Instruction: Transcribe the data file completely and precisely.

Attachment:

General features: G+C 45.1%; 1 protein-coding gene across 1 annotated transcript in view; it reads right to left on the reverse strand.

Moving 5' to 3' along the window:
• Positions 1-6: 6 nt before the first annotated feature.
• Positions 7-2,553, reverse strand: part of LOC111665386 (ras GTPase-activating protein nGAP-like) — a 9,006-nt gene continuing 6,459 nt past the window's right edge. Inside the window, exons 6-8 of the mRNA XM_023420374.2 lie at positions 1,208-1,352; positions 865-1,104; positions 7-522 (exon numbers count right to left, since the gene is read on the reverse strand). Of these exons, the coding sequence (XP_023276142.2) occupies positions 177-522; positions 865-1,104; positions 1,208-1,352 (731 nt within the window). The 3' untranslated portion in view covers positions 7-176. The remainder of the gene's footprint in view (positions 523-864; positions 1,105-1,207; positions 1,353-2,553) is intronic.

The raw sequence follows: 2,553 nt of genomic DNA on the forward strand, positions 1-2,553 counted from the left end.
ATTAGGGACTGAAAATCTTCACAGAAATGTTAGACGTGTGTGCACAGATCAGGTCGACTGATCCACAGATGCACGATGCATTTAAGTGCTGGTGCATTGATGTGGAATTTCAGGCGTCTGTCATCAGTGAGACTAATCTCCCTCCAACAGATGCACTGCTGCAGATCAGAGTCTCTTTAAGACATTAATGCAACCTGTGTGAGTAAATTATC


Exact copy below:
General features: G+C 45.1%; 1 protein-coding gene across 1 annotated transcript in view; it reads right to left on the reverse strand.

Moving 5' to 3' along the window:
• Positions 1-6: 6 nt before the first annotated feature.
• Positions 7-2,553, reverse strand: part of LOC111665386 (ras GTPase-activating protein nGAP-like) — a 9,006-nt gene continuing 6,459 nt past the window's right edge. Inside the window, exons 6-8 of the mRNA XM_023420374.2 lie at positions 1,208-1,352; positions 865-1,104; positions 7-522 (exon numbers count right to left, since the gene is read on the reverse strand). Of these exons, the coding sequence (XP_023276142.2) occupies positions 177-522; positions 865-1,104; positions 1,208-1,352 (731 nt within the window). The 3' untranslated portion in view covers positions 7-176. The remainder of the gene's footprint in view (positions 523-864; positions 1,105-1,207; positions 1,353-2,553) is intronic.

The raw sequence follows: 2,553 nt of genomic DNA on the forward strand, positions 1-2,553 counted from the left end.
ATTAGGGACTGAAAATCTTCACAGAAATGTTAGACGTGTGTGCACAGATCAGGTCGACTGATCCACAGATGCACGATGCATTTAAGTGCTGGTGCATTGATGTGGAATTTCAGGCGTCTGTCATCAGTGAGACTAATCTCCCTCCAACAGATGCACTGCTGCAGATCAGAGTCTCTTTAAGACATTAATGCAACCTGTGTGAGTAAATTATC